Things you need to know about quantum computers

Things that pop-sci articles don’t often tell you

1. They are just computers

How often do you think about how Facebook looks at the levels of the transistors? I’m guessing probably never. You wiggle your mouse and stare at your screen, and think little about the magic going on in the hot, noisy box.

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2. Just because they are quantum, doesn’t mean they aren’t for you

Sci-Fi these days often seems little different than Fantasy. The writers just have to swap the word ‘magic’ with ‘quantum’, and ‘spell’ with ‘equation’. Unfortunately, this probably makes it seem like anything quantum is mysterious and arcane, to be used only by Wizards (or people with PhDs, at least).

3. They can do simple things

If you’ve heard about quantum computers, you’ve probably heard that we are building them because they can solve problems too complex for normal computers. And they do it by invoking all kinds of quantum stuff. The takeaway message seems to be: they do complicated things in a complicated way.

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A superposition of emoticons I made while watching Iron Man 2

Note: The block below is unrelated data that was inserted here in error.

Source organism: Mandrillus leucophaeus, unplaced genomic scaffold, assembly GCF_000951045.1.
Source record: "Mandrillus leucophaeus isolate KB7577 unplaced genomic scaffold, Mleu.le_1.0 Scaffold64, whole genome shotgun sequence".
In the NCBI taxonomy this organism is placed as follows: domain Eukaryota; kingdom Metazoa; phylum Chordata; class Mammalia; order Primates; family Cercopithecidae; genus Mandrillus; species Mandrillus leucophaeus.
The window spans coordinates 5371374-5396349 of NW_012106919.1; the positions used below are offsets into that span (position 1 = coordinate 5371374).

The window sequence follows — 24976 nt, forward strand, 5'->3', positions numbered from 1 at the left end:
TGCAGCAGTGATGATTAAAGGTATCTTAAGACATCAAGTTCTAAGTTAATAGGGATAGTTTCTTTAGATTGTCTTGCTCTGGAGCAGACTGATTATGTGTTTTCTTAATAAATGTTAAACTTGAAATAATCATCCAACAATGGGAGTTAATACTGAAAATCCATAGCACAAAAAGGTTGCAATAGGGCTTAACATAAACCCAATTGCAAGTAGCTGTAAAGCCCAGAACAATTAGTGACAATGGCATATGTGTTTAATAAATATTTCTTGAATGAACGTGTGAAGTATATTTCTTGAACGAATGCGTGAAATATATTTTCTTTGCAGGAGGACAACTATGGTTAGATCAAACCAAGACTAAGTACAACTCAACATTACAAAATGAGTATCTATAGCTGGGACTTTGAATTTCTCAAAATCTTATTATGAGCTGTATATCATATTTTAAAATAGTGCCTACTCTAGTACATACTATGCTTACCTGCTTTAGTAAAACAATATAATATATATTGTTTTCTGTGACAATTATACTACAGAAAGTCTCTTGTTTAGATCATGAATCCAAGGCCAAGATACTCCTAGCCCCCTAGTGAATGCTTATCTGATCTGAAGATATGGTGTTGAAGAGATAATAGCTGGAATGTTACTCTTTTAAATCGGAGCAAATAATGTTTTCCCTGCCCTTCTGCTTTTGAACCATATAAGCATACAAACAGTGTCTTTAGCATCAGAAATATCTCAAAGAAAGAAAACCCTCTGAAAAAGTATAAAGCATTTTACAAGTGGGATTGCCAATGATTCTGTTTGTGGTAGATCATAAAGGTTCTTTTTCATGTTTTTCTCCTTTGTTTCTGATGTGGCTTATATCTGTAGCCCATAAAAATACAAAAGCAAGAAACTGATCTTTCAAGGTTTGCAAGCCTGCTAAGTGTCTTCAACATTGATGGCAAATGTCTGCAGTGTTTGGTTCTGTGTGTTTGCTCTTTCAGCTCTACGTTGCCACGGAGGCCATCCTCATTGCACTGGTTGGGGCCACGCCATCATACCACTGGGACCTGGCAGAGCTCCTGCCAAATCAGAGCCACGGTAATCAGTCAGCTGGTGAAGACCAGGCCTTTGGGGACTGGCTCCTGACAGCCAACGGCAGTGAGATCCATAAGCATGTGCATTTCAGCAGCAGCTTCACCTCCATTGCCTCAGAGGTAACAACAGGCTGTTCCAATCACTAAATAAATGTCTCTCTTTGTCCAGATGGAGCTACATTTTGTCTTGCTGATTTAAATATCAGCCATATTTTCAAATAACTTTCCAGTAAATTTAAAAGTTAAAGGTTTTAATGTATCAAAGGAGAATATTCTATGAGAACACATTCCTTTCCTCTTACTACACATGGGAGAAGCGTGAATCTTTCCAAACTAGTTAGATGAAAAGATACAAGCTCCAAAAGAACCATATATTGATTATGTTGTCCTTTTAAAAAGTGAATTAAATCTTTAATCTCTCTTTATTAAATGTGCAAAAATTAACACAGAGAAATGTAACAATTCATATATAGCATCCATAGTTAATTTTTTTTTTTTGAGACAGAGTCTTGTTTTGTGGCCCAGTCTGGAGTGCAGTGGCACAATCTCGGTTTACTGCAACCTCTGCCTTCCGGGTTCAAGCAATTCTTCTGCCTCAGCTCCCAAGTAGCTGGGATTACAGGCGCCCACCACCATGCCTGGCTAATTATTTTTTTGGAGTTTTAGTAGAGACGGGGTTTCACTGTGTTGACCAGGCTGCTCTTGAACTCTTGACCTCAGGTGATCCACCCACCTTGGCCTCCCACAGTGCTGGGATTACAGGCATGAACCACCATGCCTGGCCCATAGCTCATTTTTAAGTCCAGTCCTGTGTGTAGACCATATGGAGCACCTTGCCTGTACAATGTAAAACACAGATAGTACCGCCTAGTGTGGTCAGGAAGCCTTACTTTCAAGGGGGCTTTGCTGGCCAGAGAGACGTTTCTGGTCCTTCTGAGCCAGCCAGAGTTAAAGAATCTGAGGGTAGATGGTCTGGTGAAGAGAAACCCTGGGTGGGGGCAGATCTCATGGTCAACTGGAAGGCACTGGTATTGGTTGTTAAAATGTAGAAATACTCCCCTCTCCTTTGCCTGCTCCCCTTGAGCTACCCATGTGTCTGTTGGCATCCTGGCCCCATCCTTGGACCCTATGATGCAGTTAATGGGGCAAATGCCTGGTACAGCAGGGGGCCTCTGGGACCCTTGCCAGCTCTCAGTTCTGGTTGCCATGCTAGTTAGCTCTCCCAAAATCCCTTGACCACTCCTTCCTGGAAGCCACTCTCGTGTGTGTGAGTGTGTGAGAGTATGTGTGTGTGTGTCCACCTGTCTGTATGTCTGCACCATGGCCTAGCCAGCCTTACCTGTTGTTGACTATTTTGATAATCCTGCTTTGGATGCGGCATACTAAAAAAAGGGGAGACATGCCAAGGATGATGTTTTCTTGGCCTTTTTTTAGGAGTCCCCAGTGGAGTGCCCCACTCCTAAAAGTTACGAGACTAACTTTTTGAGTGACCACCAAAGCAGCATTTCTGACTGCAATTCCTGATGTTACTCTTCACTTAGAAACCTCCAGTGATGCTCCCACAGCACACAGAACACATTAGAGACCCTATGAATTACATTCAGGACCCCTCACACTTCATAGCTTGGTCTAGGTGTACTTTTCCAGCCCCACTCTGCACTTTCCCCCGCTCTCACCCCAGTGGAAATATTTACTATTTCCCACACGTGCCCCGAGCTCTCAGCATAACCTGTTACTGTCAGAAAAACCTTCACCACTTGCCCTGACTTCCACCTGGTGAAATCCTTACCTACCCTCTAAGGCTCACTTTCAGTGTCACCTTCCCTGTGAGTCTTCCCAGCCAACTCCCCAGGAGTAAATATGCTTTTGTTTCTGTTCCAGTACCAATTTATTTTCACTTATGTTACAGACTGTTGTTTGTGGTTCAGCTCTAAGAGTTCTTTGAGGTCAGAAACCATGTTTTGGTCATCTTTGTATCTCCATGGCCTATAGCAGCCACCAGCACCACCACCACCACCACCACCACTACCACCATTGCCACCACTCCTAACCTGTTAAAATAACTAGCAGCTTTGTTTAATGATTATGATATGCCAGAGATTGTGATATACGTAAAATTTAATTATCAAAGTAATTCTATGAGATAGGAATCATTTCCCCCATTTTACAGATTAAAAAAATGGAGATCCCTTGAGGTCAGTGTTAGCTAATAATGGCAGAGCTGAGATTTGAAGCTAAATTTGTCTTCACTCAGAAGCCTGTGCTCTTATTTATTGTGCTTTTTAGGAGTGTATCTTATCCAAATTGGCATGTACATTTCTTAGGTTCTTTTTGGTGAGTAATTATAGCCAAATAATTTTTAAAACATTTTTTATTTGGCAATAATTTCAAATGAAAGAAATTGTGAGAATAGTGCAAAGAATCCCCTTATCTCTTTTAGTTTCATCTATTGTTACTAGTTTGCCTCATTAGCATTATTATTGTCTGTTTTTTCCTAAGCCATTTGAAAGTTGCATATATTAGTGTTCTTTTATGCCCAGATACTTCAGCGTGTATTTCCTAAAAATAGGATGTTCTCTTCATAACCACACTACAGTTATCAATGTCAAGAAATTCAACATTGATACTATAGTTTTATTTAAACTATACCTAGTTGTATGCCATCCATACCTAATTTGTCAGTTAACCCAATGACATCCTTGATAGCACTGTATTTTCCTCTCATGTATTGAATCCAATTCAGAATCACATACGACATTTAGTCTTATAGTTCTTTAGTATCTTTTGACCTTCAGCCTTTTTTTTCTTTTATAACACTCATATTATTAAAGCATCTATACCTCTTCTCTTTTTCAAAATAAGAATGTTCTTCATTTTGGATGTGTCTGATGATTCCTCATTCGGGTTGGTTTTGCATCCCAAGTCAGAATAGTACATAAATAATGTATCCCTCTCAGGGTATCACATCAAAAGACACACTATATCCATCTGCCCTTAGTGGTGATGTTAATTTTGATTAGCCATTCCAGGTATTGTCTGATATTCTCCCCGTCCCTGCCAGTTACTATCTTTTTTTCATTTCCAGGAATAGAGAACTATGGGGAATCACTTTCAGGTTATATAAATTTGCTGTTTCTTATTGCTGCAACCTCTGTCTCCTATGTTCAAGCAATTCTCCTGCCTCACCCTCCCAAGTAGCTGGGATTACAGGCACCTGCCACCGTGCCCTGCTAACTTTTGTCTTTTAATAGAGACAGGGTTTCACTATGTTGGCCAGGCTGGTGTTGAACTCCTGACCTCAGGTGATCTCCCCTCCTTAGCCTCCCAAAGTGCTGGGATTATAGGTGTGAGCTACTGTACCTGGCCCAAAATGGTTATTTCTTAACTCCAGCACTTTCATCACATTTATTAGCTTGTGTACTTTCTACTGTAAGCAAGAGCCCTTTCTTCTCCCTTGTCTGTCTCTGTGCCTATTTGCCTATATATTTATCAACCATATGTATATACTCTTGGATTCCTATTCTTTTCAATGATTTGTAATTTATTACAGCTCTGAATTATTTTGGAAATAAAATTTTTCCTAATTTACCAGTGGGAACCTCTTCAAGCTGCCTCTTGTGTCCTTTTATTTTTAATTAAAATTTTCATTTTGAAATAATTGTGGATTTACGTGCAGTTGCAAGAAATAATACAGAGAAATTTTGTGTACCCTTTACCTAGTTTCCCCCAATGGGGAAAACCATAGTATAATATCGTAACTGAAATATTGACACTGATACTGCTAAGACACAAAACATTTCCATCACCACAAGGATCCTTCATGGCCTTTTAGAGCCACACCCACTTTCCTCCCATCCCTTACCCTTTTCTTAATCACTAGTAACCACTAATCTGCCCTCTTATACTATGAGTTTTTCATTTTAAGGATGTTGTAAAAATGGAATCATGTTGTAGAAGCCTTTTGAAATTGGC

4. They aren’t almost here

This year, the announcement of a 72 qubit device came with fancy logos, T-shirts, and a party with people dressed in carpets. So this is where we are at in terms of progress: even a device smaller than 100 qubits deserves warrant an invasion of humanoid carpets.

5. D-Wave aren’t in the race. They are running a race of their own.

There’s a company called D-Wave that basically has a fancy quantum slide rule. It might turn out to be extremely useful at certain tasks (like a slide rule). And it might arguably be a computer (like a slide rule). But it isn’t what we usually call a quantum computer, and D-Wave qubits shouldn’t be directly compared to anyone else’s qubits. So if they say they have zillions of them, it still doesn’t mean that the full promise of quantum computing is around the corner.

Written by

Wrangler of qubits. Drinker of tea. Father.

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